Mr. Jackson did not refuse to answer all of the prosecutor's questions. The following is the entire cross-examination of the witness by the prosecutor:
"Q Yes sir, if I were to ask you what you were doing there, would that be a problem to you?
"A Can I refuse to answer?
"MR. SCHRAM: You can say yes or no to that. It would be a problem to you, that doesn't incriminate you, that means I wouldn't be able to ask you that.
"A The answer to that, no, I wouldn't answer that.
"Q (By Mr. Schram) You wouldn't answer that. If I asked you did you see 50 grams of heroin that afternoon, would that be a problem to you?
"A I wouldn't answer that.
"Q If I asked you if you had touched yourself, 50 grams of heroin, would you answer that?
"A No.
"Q If I asked you if you handed it to Chauncey Carter, would you answer that?
"A No.
"Q If I asked you did Chauncey Carter have 50 grams of heroin on him when he walked back to that apartment building, would you answer that?
"A I'd answer that, probably, yes.
"Q If I asked you if you were with Chauncey Carter in the apartment prior to exiting it and what you were doing in the apartment, would answer that?
"A No, oh no.
"Q If I asked you if you knew whether Mr. Carter was aware of that, though, would you answer that?
"A Yes, I'd answer that.
"Q Would you answer that truthfully?
"A I swore to tell the truth.
"THE COURT: Well you say you would answer that, what would your answer be to that, sir?
"A What — the question is whether it belonged to him?
"Q (By Mr. Schram) No. Not whether it belonged to him. Whether he knew it was there, whether he knew there was dope in that hallway, in that foyer?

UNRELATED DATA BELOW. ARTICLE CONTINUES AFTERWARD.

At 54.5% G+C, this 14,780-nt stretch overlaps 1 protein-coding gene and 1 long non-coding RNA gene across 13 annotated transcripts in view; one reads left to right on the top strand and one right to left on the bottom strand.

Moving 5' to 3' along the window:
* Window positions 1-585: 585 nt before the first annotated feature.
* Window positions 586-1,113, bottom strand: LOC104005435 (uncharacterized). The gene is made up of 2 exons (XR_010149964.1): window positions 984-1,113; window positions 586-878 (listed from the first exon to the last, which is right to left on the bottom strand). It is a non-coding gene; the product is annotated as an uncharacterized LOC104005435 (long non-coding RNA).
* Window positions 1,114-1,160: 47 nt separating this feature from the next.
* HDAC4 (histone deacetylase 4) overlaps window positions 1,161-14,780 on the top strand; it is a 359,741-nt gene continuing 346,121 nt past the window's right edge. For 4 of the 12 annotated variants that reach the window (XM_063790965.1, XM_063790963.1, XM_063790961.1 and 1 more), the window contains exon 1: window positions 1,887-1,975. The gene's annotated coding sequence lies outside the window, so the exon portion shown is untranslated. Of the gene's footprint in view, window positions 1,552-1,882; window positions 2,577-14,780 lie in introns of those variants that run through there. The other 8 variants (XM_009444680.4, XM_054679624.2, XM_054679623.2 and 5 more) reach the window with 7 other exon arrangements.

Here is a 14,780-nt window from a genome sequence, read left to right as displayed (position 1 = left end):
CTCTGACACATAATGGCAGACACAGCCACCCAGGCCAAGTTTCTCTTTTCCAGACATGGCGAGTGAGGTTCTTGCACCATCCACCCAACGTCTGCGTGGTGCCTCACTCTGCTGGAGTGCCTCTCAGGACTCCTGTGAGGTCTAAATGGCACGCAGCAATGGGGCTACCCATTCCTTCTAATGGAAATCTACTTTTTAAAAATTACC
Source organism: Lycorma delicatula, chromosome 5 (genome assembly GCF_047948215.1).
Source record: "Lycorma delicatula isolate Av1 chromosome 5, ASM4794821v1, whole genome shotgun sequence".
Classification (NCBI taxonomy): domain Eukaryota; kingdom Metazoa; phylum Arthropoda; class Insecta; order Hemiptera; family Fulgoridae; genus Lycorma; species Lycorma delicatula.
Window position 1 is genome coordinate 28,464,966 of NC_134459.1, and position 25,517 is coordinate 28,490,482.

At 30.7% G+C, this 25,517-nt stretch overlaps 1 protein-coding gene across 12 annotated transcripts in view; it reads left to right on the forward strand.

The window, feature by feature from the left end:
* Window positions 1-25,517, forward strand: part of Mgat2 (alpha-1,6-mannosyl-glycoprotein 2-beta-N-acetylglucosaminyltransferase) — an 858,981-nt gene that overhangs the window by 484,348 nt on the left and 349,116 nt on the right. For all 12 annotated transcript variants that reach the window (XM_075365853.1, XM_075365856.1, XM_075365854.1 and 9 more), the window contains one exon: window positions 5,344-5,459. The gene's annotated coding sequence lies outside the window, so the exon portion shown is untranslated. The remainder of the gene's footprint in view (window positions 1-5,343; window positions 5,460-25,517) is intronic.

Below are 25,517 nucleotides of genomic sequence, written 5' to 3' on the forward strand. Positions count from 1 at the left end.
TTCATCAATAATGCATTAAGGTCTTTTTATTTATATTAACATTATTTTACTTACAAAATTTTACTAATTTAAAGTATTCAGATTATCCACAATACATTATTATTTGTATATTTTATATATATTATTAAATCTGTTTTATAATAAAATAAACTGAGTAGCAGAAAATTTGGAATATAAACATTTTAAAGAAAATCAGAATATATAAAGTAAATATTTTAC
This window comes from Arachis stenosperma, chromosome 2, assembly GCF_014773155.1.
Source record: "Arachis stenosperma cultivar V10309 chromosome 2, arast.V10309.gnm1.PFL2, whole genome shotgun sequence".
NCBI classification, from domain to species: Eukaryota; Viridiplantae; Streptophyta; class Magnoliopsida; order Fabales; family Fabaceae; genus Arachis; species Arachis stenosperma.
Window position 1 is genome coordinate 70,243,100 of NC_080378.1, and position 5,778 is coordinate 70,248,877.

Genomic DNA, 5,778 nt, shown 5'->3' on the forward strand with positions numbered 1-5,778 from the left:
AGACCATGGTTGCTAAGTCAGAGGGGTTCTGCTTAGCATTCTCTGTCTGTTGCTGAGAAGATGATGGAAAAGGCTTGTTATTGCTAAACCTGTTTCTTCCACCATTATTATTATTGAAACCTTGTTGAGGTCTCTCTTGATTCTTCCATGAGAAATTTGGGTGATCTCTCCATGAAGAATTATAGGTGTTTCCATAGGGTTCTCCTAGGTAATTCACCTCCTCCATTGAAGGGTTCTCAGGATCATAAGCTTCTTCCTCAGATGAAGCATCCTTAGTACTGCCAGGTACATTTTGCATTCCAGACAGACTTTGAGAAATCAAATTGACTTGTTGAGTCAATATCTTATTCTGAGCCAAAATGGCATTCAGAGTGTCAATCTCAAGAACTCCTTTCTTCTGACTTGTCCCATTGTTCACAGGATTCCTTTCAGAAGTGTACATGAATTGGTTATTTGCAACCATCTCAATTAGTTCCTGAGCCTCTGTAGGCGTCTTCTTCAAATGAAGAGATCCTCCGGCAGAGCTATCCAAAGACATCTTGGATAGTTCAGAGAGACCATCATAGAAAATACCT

"A Is that what you meant?
"Q Maybe I didn't ask that.
"A You didn't ask that, I don't think.
"Q Which one did you think I asked?
"A The last question I thought you asked me would I answer if he had any knowledge of it.
"Q Right.
"A Or if he knew about it.
"Q Right. Not whether he knew how it got there.
"A Whether he had any knowledge of it?
"Q Of the dope that day.
"A Yes.
"Q Would you answer that?
"A Yes, I'd answer that.
"Q But at the same time you would answer the question whether you — whether Mr. Carter was upstairs with you in that apartment and he knew about the dope, you wouldn't answer that but you would answer once you were down on the street?
"A Yes.
"Q So you are saying whatever knowledge he had or may have had when he was in the apartment no longer existed when he was on the street?
"A If he had any knowledge when he was in there. What are we assuming that he had knowledge of?
"Q We are assuming that you are not answering that question. For the sake of argument we are assuming that he did know it was in the apartment.
"A I wouldn't assume that. If I wouldn't answer the question, evidently he couldn't have known about it. I would take it that way. I would look at it on that side. If he didn't know anything downstairs, he wouldn't know anything upstairs.
"Q Is that how it goes, were you first upstairs and perhaps some dope exchanged upstairs or brought out upstairs?
"A That is not the question.
"Q That is the question as to whether he had any knowledge later on the street whether there was dope up there or whether you were involved in dope.
"A I understand that question.
"Q That one you couldn't answer?
"A No."